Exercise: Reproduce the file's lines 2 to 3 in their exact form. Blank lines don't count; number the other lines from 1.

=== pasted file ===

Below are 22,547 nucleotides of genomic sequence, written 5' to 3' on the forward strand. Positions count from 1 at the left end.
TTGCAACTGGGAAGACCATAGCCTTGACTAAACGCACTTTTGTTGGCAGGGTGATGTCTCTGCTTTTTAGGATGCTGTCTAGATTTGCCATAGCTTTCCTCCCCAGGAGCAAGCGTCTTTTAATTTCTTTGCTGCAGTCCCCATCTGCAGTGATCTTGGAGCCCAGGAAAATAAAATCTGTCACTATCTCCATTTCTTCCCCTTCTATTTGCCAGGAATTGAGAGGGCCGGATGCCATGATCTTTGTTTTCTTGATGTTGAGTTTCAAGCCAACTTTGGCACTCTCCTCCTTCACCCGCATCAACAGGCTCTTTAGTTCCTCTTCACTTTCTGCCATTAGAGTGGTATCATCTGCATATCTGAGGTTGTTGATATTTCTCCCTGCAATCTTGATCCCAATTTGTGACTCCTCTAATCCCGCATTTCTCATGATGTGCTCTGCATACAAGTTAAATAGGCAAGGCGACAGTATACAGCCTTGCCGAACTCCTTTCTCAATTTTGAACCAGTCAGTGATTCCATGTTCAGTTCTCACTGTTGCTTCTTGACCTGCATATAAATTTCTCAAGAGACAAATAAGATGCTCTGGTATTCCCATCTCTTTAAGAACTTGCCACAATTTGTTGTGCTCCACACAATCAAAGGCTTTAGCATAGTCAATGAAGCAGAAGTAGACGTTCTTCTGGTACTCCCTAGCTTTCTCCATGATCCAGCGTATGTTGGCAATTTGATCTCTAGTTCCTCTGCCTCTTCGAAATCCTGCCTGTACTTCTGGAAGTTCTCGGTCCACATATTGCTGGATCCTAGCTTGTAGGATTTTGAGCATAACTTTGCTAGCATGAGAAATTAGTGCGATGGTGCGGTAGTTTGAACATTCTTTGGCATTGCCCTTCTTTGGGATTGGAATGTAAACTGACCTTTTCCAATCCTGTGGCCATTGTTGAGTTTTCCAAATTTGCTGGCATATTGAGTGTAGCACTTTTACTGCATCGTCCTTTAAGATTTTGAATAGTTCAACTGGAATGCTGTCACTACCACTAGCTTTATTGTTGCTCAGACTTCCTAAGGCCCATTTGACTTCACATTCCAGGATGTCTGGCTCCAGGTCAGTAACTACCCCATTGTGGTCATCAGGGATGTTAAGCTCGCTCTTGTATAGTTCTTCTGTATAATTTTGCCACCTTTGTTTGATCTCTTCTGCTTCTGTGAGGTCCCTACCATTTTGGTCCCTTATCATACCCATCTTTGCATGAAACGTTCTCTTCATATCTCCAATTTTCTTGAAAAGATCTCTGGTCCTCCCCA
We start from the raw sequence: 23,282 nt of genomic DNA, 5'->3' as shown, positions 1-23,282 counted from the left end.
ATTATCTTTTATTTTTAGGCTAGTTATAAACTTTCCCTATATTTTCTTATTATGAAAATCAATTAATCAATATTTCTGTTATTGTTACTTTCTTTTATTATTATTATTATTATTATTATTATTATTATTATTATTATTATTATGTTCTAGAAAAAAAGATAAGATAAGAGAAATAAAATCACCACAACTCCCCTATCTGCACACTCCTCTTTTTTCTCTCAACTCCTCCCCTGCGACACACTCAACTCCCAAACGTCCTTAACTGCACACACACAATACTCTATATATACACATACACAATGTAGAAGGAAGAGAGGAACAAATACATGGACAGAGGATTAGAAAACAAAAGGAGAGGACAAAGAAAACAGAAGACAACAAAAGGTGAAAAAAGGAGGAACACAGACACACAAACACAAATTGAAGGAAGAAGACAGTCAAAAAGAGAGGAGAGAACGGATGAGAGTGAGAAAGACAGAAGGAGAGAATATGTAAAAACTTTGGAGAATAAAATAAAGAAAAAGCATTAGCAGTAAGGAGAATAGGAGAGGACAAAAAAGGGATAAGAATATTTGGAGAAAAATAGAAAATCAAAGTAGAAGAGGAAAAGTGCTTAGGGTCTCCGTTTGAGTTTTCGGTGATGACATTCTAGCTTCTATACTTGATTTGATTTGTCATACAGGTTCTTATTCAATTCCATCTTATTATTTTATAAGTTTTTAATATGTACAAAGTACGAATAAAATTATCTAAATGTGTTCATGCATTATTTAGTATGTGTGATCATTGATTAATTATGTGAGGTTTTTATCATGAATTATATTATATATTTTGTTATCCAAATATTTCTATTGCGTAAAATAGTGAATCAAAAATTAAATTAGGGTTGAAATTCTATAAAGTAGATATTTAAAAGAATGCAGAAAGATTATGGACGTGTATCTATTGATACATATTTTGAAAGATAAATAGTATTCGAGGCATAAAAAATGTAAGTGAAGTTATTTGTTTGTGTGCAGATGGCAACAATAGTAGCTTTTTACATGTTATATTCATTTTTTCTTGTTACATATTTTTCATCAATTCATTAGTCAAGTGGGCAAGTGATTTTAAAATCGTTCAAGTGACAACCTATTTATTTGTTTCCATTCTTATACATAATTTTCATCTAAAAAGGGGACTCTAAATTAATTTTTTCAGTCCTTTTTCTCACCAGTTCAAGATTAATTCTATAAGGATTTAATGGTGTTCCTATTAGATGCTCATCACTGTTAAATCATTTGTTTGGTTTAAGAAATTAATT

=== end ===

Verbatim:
TTGCAACTGGGAAGACCATAGCCTTGACTAAACGCACTTTTGTTGGCAGGGTGATGTCTCTGCTTTTTAGGATGCTGTCTAGATTTGCCATAGCTTTCCTCCCCAGGAGCAAGCGTCTTTTAATTTCTTTGCTGCAGTCCCCATCTGCAGTGATCTTGGAGCCCAGGAAAATAAAATCTGTCACTATCTCCATTTCTTCCCCTTCTATTTGCCAGGAATTGAGAGGGCCGGATGCCATGATCTTTGTTTTCTTGATGTTGAGTTTCAAGCCAACTTTGGCACTCTCCTCCTTCACCCGCATCAACAGGCTCTTTAGTTCCTCTTCACTTTCTGCCATTAGAGTGGTATCATCTGCATATCTGAGGTTGTTGATATTTCTCCCTGCAATCTTGATCCCAATTTGTGACTCCTCTAATCCCGCATTTCTCATGATGTGCTCTGCATACAAGTTAAATAGGCAAGGCGACAGTATACAGCCTTGCCGAACTCCTTTCTCAATTTTGAACCAGTCAGTGATTCCATGTTCAGTTCTCACTGTTGCTTCTTGACCTGCATATAAATTTCTCAAGAGACAAATAAGATGCTCTGGTATTCCCATCTCTTTAAGAACTTGCCACAATTTGTTGTGCTCCACACAATCAAAGGCTTTAGCATAGTCAATGAAGCAGAAGTAGACGTTCTTCTGGTACTCCCTAGCTTTCTCCATGATCCAGCGTATGTTGGCAATTTGATCTCTAGTTCCTCTGCCTCTTCGAAATCCTGCCTGTACTTCTGGAAGTTCTCGGTCCACATATTGCTGGATCCTAGCTTGTAGGATTTTGAGCATAACTTTGCTAGCATGAGAAATTAGTGCGATGGTGCGGTAGTTTGAACATTCTTTGGCATTGCCCTTCTTTGGGATTGGAATGTAAACTGACCTTTTCCAATCCTGTGGCCATTGTTGAGTTTTCCAAATTTGCTGGCATATTGAGTGTAGCACTTTTACTGCATCGTCCTTTAAGATTTTGAATAGTTCAACTGGAATGCTGTCACTACCACTAGCTTTATTGTTGCTCAGACTTCCTAAGGCCCATTTGACTTCACATTCCAGGATGTCTGGCTCCAGGTCAGTAACTACCCCATTGTGGTCATCAGGGATGTTAAGCTCGCTCTTGTATAGTTCTTCTGTATAATTTTGCCACCTTTGTTTGATCTCTTCTGCTTCTGTGAGGTCCCTACCATTTTGGTCCCTTATCATACCCATCTTTGCATGAAACGTTCTCTTCATATCTCCAATTTTCTTGAAAAGATCTCTGGTCCTCCCCA
We start from the raw sequence: 23,282 nt of genomic DNA, 5'->3' as shown, positions 1-23,282 counted from the left end.